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Please use this identifier to cite or link to this item: http://hdl.handle.net/123456789/13541

Title: Physical fitness and cognitive function among school–aged children in selected basic schools in the Ho Municipality of Ghana
Authors: Amenya, Priscilla Cecilia Akpene
Annan, Reginald Adjetey
Apprey, Charles
Kpewou, Daniel Edem
Keywords: Physical fitness
Academic performance
School-aged children
Issue Date: 2021
Publisher: Heliyon
Citation: Heliyon 7 (2021) e06324
Abstract: Physical fitness is thought to promote cognitive function. Evidence about this is however lacking in the Ghanaian context. This study aimed to investigate the association between physical fitness and cognitive function among basic school children aged 8–13 years. A cross-sectional study involving 591 school children, recruited from 12 randomly selected public and private basic schools was conducted. Physical fitness tests were done using a fivetest battery (Fifty metre run, handgrip strength, sit-up, flexibility and standing board jump) following standardized procedures. Cognitive function test using the Raven's Coloured Progressive Matrices (RCPM) were carried out. More girls (55%), children from 8-13 years old (49.1%) and public school children (66.1%) participated in the study. For fitness, boys performed better than girls in sit ups 3.4 2.2 (mean SD), p ¼ 0.012, handgrip 4.3 2.0, p ¼ 0.001 and overall fitness 4.3 2.0, p ¼ 0.007. Children in public schools performed significantly better in forward jump (p < 0.001) while those in private schools did better in 50m run (p < 0.001). For cognition, 46.1% of participants had less than 50% of the total score. Cognitive test score varied for forward jump and handgrip alone and not for sit ups, 50m run and overall score. Mean forward jump score was lowest in poor cognition group (4.9 2.3), followed by good (5.3 2.2) and highest among excellent (5.5 2.3, p ¼ 0.044) cognition group. Similar observation was made for handgrip. Cognition score and hand grip strength were positively but weakly correlated. (r ¼ 0.132, p ¼ 0.026). Although handgrip strength (measuring muscular strength) was significantly associated with cognitive function, this study found no significant association between overall physical fitness and cognitive function. These results indicate that only some components of physical fitness may be associated with cognitive function. This study is however correlational and one cannot infer causality.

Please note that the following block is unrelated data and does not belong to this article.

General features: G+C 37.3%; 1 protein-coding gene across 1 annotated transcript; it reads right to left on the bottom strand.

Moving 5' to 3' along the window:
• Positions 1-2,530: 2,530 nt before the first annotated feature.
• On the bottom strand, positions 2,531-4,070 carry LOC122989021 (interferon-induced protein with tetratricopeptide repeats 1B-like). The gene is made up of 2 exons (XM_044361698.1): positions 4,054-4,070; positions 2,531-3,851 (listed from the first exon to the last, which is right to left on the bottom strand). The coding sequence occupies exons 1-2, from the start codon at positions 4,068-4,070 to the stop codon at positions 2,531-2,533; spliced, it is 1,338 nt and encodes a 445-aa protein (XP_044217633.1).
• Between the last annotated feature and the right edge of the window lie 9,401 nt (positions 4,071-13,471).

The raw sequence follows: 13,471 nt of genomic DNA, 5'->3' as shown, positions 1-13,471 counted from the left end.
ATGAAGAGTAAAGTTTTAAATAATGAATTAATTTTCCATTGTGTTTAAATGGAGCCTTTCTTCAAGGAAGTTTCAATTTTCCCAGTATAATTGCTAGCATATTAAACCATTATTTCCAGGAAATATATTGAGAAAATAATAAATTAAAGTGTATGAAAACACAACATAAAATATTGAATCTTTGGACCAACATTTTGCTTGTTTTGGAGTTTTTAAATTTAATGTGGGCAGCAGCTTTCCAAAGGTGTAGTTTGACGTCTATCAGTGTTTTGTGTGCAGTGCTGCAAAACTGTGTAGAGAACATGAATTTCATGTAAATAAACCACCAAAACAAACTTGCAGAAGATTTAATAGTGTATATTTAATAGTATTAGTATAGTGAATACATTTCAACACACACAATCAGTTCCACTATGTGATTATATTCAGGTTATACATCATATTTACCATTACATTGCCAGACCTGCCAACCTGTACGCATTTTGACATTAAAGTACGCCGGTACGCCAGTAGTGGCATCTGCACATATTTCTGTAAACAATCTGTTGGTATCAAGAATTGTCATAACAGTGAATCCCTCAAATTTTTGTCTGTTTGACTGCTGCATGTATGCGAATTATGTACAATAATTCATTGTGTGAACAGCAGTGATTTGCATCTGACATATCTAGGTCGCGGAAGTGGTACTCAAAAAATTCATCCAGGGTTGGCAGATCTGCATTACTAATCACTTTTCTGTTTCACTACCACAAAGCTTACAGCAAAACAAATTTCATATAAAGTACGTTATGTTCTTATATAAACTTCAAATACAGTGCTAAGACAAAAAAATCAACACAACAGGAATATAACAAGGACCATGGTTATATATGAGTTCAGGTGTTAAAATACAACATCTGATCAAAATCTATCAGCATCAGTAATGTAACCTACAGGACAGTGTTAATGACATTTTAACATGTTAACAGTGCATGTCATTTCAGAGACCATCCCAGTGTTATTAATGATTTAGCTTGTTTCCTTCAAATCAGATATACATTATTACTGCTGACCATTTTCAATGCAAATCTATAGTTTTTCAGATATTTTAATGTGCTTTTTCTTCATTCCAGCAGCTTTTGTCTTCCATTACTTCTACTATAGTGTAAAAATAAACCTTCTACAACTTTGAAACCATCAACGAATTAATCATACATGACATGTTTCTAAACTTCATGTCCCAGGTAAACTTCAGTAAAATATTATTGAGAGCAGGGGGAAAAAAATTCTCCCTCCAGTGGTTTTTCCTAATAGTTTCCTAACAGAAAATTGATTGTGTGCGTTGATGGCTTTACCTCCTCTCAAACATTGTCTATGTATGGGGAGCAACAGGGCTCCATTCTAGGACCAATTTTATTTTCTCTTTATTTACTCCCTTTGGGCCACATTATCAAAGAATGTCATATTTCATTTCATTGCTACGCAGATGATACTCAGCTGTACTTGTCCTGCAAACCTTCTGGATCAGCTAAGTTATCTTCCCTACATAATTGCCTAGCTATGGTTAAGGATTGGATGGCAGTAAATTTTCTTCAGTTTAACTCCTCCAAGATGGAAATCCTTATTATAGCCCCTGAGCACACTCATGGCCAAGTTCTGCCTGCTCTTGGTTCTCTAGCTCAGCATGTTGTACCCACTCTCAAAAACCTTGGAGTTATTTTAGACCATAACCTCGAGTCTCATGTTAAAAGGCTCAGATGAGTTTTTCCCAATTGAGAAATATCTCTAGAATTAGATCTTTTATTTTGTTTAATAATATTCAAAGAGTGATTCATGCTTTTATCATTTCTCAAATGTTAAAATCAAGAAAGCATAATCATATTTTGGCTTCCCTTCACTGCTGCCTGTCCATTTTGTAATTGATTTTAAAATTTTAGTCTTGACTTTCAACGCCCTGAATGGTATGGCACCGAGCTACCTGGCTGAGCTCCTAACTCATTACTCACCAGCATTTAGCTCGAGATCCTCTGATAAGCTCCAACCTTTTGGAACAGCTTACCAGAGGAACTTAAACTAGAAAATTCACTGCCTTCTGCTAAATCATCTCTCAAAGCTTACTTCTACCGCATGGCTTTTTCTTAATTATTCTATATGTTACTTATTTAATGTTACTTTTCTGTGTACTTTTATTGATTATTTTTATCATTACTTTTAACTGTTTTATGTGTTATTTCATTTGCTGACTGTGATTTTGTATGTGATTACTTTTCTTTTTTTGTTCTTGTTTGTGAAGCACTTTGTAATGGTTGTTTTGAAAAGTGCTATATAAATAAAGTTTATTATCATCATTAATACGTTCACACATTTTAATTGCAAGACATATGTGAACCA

Description: An article published in Heliyon 7 (2021) e06324
URI: http://hdl.handle.net/123456789/13541
Appears in Collections:College of Science

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